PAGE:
New Baghdad security hub brings in Russia

Friday 02/10/2015
Whole new ball game in Middle East region

BAGHDAD - A planned joint intel­ligence-sharing hub headed by Russia and including Iraq, Syria and regional powerhouse Iran points to an emerging regional alliance that could overshadow the United States’ longstanding domi­nance of the Mideast and rehabili­tate its former Cold War foe on the world scene.

The centre being set up in Bagh­dad and tasked with sharing data between military officials of the four countries on the Islamic State (ISIS) underlines the failure of the US-led coalition to rid Iraq and Syr­ia of the jihadist group, which con­trols large parts of both countries.

The envisaged cooperation brings the former rivals closer to each other. Iraq was ruled by the Ba’ath Party, a branch that was traditionally at odds with Syria’s regime until Iraqi leader Saddam Hussein was ousted in the 2003 US-led war.

Since Saddam’s 2003 downfall, Syria and Iran moved to build ties with Iraq, which has a majority Shia population, the largest out­side Iran. Syria, which is tradition­ally backed by Iran, is ruled by the Alawites, a branch of Shia Islam.

Getting Iran involved in intel­ligence sharing will give the Shia Muslim country a higher profile in a region traditionally ruled by rival Sunni Muslim governments, which are leery that Iran’s rising influence may undermine their in­terests.

The Russian-brokered deal may also pave the way for temporarily rehabilitating the regime of Presi­dent Bashar Assad in Syria, where Moscow has embarked on a major troop and military build-up to help bring stability to its long-time Arab ally following more than four years of civil war. Iraqi columnist Hus­sein Sameraei told The Arab Week­ly that the newly announced pact introduces a “whole new ball game in the region”.

“It’s simply US out, we’ve had enough of your hesitancy and lack of results and welcome Russia and Iran, the floor is all yours now,” Sameraei said.

However, Mohammed al-Saadi, a member of the Iraqi journalists syndicate, said Russia was likely to refrain from digging too deep in the Middle East’s political intricacies.

“Russia is much smarter than what some are speculating that it may cross certain lines drawn by the US,” Saadi said. He added that Moscow’s main interest remains in Syria.

“But there will be no Russian army deployed to Iraq and soon we will see the roles being divided be­tween the major players,” he said.

Iraqi prime ministry spokesman Saad al-Hadithi said the centre be­ing set up will be run by senior se­curity officials from the four coun­tries.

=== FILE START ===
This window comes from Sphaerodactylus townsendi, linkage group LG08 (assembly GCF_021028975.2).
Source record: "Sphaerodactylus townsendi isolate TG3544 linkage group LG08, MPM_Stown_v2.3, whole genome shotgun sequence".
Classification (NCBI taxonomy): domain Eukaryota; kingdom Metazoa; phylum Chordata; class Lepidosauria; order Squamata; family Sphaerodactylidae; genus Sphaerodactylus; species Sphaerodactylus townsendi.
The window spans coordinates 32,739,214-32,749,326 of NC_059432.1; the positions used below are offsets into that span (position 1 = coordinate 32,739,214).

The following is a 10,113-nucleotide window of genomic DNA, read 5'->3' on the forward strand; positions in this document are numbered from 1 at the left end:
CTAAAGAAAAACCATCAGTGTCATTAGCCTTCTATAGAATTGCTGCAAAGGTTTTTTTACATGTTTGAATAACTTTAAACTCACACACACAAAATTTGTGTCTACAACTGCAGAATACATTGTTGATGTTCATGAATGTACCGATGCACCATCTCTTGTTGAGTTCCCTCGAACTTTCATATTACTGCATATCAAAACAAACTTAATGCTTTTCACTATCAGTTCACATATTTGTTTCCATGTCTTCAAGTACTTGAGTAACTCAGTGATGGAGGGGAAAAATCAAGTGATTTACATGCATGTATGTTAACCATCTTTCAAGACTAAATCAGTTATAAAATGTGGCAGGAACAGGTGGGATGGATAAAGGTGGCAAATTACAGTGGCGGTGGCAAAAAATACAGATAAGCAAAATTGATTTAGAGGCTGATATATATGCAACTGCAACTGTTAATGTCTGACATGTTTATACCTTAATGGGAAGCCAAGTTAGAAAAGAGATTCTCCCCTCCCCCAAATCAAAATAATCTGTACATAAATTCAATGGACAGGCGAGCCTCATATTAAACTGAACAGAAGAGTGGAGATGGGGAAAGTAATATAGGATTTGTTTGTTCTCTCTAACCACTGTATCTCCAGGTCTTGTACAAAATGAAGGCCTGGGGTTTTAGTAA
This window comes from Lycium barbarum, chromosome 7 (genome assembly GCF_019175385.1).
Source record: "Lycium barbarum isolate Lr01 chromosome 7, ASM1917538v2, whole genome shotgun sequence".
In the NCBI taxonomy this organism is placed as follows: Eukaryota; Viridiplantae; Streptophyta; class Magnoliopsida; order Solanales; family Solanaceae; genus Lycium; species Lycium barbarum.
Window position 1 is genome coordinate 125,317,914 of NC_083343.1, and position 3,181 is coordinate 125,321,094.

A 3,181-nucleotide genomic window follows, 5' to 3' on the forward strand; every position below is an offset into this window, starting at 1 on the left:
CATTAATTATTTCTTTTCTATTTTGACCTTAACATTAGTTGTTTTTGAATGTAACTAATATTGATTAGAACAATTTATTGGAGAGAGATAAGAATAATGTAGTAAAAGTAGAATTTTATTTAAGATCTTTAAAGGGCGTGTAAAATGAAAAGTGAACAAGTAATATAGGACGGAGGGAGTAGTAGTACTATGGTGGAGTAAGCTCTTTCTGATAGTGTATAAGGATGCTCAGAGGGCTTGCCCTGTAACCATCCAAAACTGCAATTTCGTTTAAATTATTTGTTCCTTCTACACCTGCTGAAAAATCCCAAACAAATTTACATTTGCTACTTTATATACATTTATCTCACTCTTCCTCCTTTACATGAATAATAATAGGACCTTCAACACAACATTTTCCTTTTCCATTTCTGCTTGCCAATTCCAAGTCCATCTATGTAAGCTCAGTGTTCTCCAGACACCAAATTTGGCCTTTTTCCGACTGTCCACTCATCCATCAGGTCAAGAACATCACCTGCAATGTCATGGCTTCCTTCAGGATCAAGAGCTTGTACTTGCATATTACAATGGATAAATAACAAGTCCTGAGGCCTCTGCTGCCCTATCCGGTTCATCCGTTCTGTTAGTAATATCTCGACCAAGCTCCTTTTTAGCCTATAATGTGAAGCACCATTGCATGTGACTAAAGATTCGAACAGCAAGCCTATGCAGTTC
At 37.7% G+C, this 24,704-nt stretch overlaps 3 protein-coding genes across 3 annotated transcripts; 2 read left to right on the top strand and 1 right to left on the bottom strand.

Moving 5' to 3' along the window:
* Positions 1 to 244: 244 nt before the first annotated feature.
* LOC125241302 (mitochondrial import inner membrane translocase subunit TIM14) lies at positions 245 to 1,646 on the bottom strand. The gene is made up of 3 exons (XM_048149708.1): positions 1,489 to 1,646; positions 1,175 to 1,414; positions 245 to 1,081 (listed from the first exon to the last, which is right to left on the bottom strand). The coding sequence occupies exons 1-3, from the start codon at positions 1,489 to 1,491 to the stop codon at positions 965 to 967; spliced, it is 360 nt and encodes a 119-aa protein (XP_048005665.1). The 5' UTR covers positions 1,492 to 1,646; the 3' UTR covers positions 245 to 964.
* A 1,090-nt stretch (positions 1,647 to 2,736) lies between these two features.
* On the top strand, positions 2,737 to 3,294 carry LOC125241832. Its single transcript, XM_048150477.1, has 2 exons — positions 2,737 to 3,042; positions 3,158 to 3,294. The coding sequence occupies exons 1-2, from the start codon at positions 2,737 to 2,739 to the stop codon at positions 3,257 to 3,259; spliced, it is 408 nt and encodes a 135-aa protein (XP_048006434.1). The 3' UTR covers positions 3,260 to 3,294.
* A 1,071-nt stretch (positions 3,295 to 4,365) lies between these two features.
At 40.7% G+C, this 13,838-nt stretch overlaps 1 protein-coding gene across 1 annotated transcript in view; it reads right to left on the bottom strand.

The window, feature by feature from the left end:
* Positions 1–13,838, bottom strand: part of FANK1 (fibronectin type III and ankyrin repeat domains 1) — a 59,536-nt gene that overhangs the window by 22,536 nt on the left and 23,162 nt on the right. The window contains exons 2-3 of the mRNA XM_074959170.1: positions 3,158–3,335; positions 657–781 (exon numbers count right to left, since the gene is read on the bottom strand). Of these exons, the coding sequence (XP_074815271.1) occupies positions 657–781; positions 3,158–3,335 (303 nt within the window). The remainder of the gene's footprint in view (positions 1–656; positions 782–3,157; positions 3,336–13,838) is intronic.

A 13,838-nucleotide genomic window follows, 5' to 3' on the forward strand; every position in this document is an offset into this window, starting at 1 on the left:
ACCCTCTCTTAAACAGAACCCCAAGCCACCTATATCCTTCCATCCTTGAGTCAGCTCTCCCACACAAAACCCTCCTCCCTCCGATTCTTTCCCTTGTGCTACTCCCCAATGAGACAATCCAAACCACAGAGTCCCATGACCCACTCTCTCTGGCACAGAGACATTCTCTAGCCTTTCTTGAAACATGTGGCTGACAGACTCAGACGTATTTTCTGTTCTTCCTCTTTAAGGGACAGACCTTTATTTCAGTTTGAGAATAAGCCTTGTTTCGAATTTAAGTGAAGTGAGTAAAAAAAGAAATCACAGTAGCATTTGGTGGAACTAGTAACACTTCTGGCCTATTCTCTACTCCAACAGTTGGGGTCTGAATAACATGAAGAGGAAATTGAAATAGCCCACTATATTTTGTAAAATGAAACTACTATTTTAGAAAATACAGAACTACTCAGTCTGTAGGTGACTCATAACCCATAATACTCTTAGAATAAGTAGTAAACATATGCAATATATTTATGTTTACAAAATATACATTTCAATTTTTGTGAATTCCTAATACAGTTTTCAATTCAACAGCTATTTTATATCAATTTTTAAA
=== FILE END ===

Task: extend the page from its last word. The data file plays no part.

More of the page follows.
“A joint coordination committee comprising top security and intel­ligence officials will operate out of the centre to share delicate secu­rity and intelligence data and ana­lyse that jointly,” Hadithi said.

Iraqi Defence Ministry spokes­man Nasser Nouri Mohammed said the centre will open “in weeks, maybe less”.

“It’s natural that these four na­tions would share intelligence be­cause they are all involved in fight­ing terrorism,” Mohammed said. He insisted that the pact “would not change” Iraq’s cooperation with the US-led coalition fighting ISIS.

Mohammed noted that the cen­tre’s leadership command will ro­tate between representatives of the four countries every three months, starting with Iraq.

“The cooperation is limited to sharing intelligence” on ISIS, he emphasised.

But the Russian Interfax news agency, citing an unnamed mili­tary source, said a committee for planning military operations and controlling army units in the fight against ISIS may also emerge.

The deal is the latest indication of the expanding Russian influence in the region and comes in the wake of the Moscow’s military build-up in neighbouring Syria. A larger Russian role in Iraq could sideline Washington, which has been strug­gling against a significant influence by Iranian allied Shia militias in Iraq. Months of air sorties by the US-led coalition targeting ISIS’s strongholds in Iraq and Syria have produced little progress.

And, despite more than $25 bil­lion Washington allocated or spent on training and equipping Iraqi troops and Syrian forces opposed to Assad, ISIS remains in command of key cities in both countries. Iraq’s US-backed troops have failed to recapture from ISIS Mosul in the north and Ramadi, the capital of the vast western Anbar province.

Iraqi member of Parliament Ahmed al-Salmani of the Union of National Powers said the security cooperation was a “substantial de­velopment”.

“Hopefully, that will augment the effort of the international coali­tion,” he said. “Russia is an impor­tant player in the region and has clearly stood behind President As­sad against terrorism.”

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